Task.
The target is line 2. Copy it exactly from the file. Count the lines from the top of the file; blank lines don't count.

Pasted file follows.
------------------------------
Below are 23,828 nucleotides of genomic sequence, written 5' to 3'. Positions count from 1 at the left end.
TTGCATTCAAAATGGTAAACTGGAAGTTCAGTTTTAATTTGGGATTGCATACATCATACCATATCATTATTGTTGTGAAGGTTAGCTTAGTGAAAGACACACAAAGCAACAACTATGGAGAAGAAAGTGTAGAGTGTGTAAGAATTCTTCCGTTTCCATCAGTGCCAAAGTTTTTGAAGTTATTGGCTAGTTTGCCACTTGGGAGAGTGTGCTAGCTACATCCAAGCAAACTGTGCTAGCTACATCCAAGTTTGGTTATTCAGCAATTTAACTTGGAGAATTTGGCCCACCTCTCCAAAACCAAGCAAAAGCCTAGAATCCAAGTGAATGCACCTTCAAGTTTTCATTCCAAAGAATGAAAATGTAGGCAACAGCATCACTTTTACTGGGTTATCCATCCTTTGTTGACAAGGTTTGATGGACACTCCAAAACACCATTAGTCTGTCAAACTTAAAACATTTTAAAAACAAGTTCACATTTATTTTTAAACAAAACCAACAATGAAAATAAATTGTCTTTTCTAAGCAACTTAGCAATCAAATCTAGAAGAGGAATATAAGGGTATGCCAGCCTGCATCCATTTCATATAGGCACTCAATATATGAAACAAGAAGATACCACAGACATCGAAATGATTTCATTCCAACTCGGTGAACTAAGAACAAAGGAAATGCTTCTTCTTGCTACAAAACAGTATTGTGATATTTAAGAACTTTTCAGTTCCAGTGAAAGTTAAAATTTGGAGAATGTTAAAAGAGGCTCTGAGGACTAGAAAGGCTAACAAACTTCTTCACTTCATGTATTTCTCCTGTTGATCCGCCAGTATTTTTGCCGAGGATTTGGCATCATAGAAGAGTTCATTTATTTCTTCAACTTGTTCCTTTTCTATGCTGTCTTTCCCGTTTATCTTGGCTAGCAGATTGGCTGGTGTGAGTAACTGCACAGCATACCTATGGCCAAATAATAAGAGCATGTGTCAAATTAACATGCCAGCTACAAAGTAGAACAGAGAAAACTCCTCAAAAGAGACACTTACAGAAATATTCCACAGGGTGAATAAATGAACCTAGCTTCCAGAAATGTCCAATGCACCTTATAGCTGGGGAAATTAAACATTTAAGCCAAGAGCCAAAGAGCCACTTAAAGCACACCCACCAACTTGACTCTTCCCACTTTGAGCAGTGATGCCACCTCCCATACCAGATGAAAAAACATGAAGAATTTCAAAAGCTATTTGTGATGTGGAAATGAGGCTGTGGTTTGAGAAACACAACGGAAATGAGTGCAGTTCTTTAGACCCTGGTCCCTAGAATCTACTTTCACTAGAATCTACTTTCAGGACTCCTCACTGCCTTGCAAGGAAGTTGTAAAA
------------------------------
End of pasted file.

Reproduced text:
TTGCATTCAAAATGGTAAACTGGAAGTTCAGTTTTAATTTGGGATTGCATACATCATACCATATCATTATTGTTGTGAAGGTTAGCTTAGTGAAAGACACACAAAGCAACAACTATGGAGAAGAAAGTGTAGAGTGTGTAAGAATTCTTCCGTTTCCATCAGTGCCAAAGTTTTTGAAGTTATTGGCTAGTTTGCCACTTGGGAGAGTGTGCTAGCTACATCCAAGCAAACTGTGCTAGCTACATCCAAGTTTGGTTATTCAGCAATTTAACTTGGAGAATTTGGCCCACCTCTCCAAAACCAAGCAAAAGCCTAGAATCCAAGTGAATGCACCTTCAAGTTTTCATTCCAAAGAATGAAAATGTAGGCAACAGCATCACTTTTACTGGGTTATCCATCCTTTGTTGACAAGGTTTGATGGACACTCCAAAACACCATTAGTCTGTCAAACTTAAAACATTTTAAAAACAAGTTCACATTTATTTTTAAACAAAACCAACAATGAAAATAAATTGTCTTTTCTAAGCAACTTAGCAATCAAATCTAGAAGAGGAATATAAGGGTATGCCAGCCTGCATCCATTTCATATAGGCACTCAATATATGAAACAAGAAGATACCACAGACATCGAAATGATTTCATTCCAACTCGGTGAACTAAGAACAAAGGAAATGCTTCTTCTTGCTACAAAACAGTATTGTGATATTTAAGAACTTTTCAGTTCCAGTGAAAGTTAAAATTTGGAGAATGTTAAAAGAGGCTCTGAGGACTAGAAAGGCTAACAAACTTCTTCACTTCATGTATTTCTCCTGTTGATCCGCCAGTATTTTTGCCGAGGATTTGGCATCATAGAAGAGTTCATTTATTTCTTCAACTTGTTCCTTTTCTATGCTGTCTTTCCCGTTTATCTTGGCTAGCAGATTGGCTGGTGTGAGTAACTGCACAGCATACCTATGGCCAAATAATAAGAGCATGTGTCAAATTAACATGCCAGCTACAAAGTAGAACAGAGAAAACTCCTCAAAAGAGACACTTACAGAAATATTCCACAGGGTGAATAAATGAACCTAGCTTCCAGAAATGTCCAATGCACCTTATAGCTGGGGAAATTAAACATTTAAGCCAAGAGCCAAAGAGCCACTTAAAGCACACCCACCAACTTGACTCTTCCCACTTTGAGCAGTGATGCCACCTCCCATACCAGATGAAAAAACATGAAGAATTTCAAAAGCTATTTGTGATGTGGAAATGAGGCTGTGGTTTGAGAAACACAACGGAAATGAGTGCAGTTCTTTAGACCCTGGTCCCTAGAATCTACTTTCACTAGAATCTACTTTCAGGACTCCTCACTGCCTTGCAAGGAAGTTGTAAAA